1. Mai Ito (Team Otsuka Seiyaku) - 1:13:31
2. Sayo Nomura (Team Daiichi Seimei) - 1:14:17
3. Hiroko Miyauchi (Team Hokuren) - 1:14:28
4. Ai Inoue (Team Noritz) - 1:14:36
5. Kikuyo Tsuzaki (Team Noritz) - 1:15:47

Men's Half Marathon
1. James Mwangi (Kokushikan Univ. staff) - 1:03:22 - CR
2. Yuki Oshikawa (Team Toyota Kyushu) - 1:03:23
3. Tsubasa Hayakawa (Team Toyota) - 1:03:28
4. Taku Fujimoto (Team Toyota) - 1:03:40
5. Kento Otsu (Team Toyota Kyushu) - 1:04:14

Women's 10 km
1. Mizuki Matsuda (Team Daihatsu) - 33:48
2. Mao Ichiyama (Team Wacoal) - 34:35
3. Kanako Takemoto (Team Daihatsu) - 34:42
4. Saki Wada (Team Otsuka Seiyaku) - 34:42
5. Rie Kawauchi (Team Otsuka Seiyaku) - 34:56

A Step Backward From Eugene - Final Japanese Tally From World U20 Championships

by Brett Larner



Japan's final score at the Bydgoszcz World U20 Championships was relatively modest, one silver medal, one bronze and fourteen other top eight placings, down significantly from the 2014 Eugene World Junior Championships where Japanese athletes earned one gold, three silver and two bronze medals along with fifteen other top eight finishes.  Both medals this year came with new Asian Junior Records attached, Takumu Furuya running 13.31 for bronze in the men's 110 m hurdles and the men's 4x100 m relay coming just shy of the U.S.A. in 39.01 for silver.  Five of the other top eight placers set new PBs, but by and large they were at the bottom end of their finals; apart from the medalists only two of the fourteen top eight placers made the top five in their events, Tatsuhiro Yamamoto with a 5th place in the men's 400 m hurdles and a 4th-place finish by the men's 4x400 m relay.

There were several close calls with a number of unlucky 9th-place finishes, but by and large results were so far off those from just two years ago that questions have to be asked.  But at the same time, the JAAF has set a goal for the Rio de Janeiro Olympics of just one medal and five top eight placings.    With the leadership having such low expectations it's hard to be critical of the World U20 team.  And with the bar that low, if the Rio team performs even close to as well as the Japanese team in Bydgoszcz it would be viewed as a rousing success.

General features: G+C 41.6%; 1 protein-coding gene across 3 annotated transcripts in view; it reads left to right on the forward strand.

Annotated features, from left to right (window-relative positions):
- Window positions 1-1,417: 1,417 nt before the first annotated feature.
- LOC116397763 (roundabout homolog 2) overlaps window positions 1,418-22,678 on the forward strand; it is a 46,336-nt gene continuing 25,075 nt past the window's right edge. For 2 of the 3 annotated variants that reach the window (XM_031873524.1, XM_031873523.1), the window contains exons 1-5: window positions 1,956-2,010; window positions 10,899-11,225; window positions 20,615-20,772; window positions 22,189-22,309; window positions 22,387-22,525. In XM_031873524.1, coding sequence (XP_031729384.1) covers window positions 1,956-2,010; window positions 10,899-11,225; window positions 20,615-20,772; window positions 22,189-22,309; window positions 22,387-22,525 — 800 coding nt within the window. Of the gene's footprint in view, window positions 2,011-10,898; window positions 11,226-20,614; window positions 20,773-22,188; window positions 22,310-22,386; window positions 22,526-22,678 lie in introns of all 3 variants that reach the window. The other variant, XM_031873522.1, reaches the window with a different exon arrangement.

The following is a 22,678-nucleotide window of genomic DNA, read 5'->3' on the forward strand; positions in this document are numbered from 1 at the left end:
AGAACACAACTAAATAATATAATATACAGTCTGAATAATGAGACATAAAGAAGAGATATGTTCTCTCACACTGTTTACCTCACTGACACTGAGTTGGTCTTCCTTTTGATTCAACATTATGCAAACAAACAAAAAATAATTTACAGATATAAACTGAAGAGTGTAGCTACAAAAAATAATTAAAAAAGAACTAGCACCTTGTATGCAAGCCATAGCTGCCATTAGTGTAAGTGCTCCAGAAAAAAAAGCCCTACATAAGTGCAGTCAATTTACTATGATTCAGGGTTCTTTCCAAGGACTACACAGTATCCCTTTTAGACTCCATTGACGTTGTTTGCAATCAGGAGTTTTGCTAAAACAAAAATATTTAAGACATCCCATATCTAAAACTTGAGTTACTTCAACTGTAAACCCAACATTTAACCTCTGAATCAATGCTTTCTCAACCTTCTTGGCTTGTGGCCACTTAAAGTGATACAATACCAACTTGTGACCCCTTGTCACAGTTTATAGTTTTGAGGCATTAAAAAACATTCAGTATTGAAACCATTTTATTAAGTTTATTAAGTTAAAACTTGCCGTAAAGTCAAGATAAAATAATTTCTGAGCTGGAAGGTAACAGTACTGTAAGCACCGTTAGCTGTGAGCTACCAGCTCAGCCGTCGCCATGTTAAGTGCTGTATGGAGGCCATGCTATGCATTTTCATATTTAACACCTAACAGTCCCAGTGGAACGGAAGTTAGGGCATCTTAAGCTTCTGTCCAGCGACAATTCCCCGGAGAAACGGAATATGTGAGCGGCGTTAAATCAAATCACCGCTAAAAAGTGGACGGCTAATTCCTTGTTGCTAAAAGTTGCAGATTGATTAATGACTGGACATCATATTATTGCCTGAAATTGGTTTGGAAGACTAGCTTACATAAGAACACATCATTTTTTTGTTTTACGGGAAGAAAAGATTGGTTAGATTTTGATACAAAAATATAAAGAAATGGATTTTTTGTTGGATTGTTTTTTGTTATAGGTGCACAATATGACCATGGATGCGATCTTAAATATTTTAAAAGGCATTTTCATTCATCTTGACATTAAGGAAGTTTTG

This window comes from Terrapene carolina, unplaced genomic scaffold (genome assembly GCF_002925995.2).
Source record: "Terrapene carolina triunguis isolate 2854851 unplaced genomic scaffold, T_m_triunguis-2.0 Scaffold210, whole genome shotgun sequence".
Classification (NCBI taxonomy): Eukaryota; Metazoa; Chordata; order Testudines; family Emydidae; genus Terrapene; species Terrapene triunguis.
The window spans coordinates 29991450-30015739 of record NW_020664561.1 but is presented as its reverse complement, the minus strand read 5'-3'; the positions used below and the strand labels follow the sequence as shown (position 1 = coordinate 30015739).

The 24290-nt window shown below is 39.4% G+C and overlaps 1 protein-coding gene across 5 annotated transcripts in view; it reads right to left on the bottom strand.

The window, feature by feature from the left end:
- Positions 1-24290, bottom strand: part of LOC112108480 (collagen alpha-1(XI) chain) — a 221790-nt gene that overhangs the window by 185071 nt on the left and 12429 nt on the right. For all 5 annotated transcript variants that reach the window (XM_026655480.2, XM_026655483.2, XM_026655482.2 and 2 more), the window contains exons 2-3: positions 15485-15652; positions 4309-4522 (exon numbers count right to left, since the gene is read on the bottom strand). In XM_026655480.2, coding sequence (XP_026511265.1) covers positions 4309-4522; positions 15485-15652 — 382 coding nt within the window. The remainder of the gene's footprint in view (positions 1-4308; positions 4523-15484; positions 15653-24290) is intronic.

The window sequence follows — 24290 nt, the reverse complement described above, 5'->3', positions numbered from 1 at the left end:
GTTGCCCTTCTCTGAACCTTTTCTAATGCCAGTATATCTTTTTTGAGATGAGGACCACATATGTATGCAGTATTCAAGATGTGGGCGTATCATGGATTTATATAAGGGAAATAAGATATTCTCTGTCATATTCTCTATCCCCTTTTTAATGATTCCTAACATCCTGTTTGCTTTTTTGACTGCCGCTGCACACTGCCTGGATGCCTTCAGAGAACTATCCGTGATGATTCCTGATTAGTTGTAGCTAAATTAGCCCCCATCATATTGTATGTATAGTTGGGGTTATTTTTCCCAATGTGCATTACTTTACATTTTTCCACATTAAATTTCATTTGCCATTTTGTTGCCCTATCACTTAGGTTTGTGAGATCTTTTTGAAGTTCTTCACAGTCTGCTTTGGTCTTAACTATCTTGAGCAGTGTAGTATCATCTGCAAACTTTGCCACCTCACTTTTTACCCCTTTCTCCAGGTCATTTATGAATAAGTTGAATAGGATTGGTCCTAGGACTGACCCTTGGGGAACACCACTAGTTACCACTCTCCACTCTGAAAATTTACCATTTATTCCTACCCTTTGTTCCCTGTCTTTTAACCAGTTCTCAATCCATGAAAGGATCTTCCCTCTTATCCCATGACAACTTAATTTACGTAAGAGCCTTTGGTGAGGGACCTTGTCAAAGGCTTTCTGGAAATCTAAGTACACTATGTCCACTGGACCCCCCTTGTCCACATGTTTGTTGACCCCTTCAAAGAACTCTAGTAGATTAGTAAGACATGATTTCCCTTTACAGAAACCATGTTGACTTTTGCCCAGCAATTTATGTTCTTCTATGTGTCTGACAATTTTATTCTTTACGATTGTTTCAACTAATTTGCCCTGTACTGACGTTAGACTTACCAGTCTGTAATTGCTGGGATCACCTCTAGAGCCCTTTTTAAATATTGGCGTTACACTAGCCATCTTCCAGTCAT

2016 World U20 Championships Top Japanese Results
Bydgoszcz, Poland, July 19-24, 2016
click here for complete results

Men's 200 m
8. Jun Yamashita - 20.94

Men's 400 m
7. Kazuki Matsukiyo - 46.69 - PB
8. Naoki Kitadani - 47.15

Women's 3000 m
8. Nozomi Tanaka - 9:01.16 - PB

Women's 5000 m
8. Rika Kaseda - 15:39.66 - PB

Men's 110 m Hurdles
3. Takumu Furuya - 13.31 +0.2 m/s - Asian Jr. Record

Men's 400 m Hurdles
5. Tatsuhiro Yamamoto - 50.99
7. Yoshiro Watanabe - 51.09

Women's 10000 m Race Walk
8. Yukiho Mizoguchi - 46:19.49 - PB

Men's 4x100 m Relay
2. Japan - 39.01 - Asian Jr. Record

Men's 4x400 m Relay
4. Japan - 3:07.02

Men's Pole Vault
6. Masaki Ejima - 5.35 m

Men's High Jump
6. Yuji Hiramatsu - 2.21 m

Women's Javelin Throw
6. Mikako Yamashita - 54.89 m
8. Haruka Kitaguchi - 52.15 m

Men's Discus Throw
8. Shinichi Yukinaga - 58.50 - PB

© 2016 Brett Larner
all rights reserved

Friday, July 22, 2016

World U20 Championships - Day Three Japanese Results

by Brett Larner



The third day of the World U20 Championships was a good one for the Japanese contingent. Just behind PB runs from Americans Marcus Krah and Amere Lattin, Takumu Furuya ran an Asian junior record of 13.31 for bronze in the men's 110 m hurdles, Japan's first medal of the Championships.  Of the ten other athletes in action today, eight advanced through their heats and semi-finals.



Naoki Kitadani and Kazuki Matsukiyo lead the way in the men's 400 m semis, both running PBs to make the final.  Jun Yamashita also delivered a PB in the opening round heats of the men's 200 m, running 20.89 for 3rd in Heat 4 to advance along with Wataru Inuzuka, 4th in Heat 1.  Yamashita ran another PB of 20.67 in the semi-finals to make it to the final, but Inuzuka was cutoff after finishing only 6th in 21.40.

Along with Furuya the other men's hurdlers were also strong, both Tatsuhiro Yamamoto and Yoshiro Watanabe advancing in the 400 m hurdles with Watanabe winning his heat in a solid 51.10, and Taisei Ogino unexpectedly making it through in the 3000 m steeplechase.  Masaki Ejima rounded out the qualifiers in the men's pole vault, his fellow vaulter Keisuke Okubo and women's 400 m hurdler Haruko Ishizuka the only ones not to move on to Day Four.

World U20 Championships Day Three
Bydgoszcz, Poland, 7/21/16
click here for complete results

Men's 110 m Hurdles Final
1. Marcus Krah (U.S.A.) - 13.25 - PB
2. Amere Lattin (U.S.A.) - 13.30 - PB
3. Takumu Furuya (Japan) - 13.31 - NJR

Men's 200 m Heat 1 +1.3 m/s
1. Vladislav Grigoryev (Kazakhstan) - 21.02 - Q
2. Chun-Han Yang (Taiwan) - 21.11 - Q
3. Micaiah Harris (U.S.A.) - 21.19 - Q
4. Wataru Inuzuka (Japan) - 21.41 - Q

Men's 200 m Heat 4 -1.2 m/s
1. Clarence Munyai (South Africa) - 20.40 - Q
2. Cameron Tindle (Great Britain) - 20.78 - PB, Q
3. Jun Yamashita (Japan) - 20.89 - PB, Q

Men's 200 m Semi-Final 1 +1.5 m/s
1. Clarence Munyai (South Africa) - 20.54 - Q
2. Roger Gurski (Germany) - 20.64 - PB, Q
3. Jun Yamashita (Japan) - 20.67 - PB, Q

Men's 200 m Semi-Final 3 +2.0 m/s
1. Tlotliso Leotlela (South Africa) - 20.58 - Q
2. Nigel Ellis (Jamaica) - 20.78 - Q
3. Vladislav Grigoryev (Kazakhstan) - 21.08
-----
6. Wataru Inuzuka (Japan) - 21.40

Men's 400 m Semi-Final 1
1. Karabo Sibanda (Botswana) - 45.15 - PB, Q
2. Kahmari Montgomery (U.S.A.) - 45.71 - Q
3. Anthony Zambrano (Colombia) - 45.81 - PB, q
4. Naoki Kitadani (Japan) - 46.41 - PB, q

Men's 400 m Semi-Final 2
1. Abdalelah Haroun (Qatar) - 45.55 - Q
2. Kazuki Matsukiyo (Japan) - 46.69 - PB, Q
3. Ivan Nunez (Mexico) - 47.00

Women's 400 m Hurdles Semi-Final 3
1. Anna Cockrell (U.S.A.) - 56.10 - Q
2. Shannon Kalawan (Jamaica) - 57.62 - Q
3. Haruko Ishizuka (Japan)

Men's 400 m Hurdles Heat 5
1. Mohamed Fares Jlassi (Tunisia) - 51.49 - PB, Q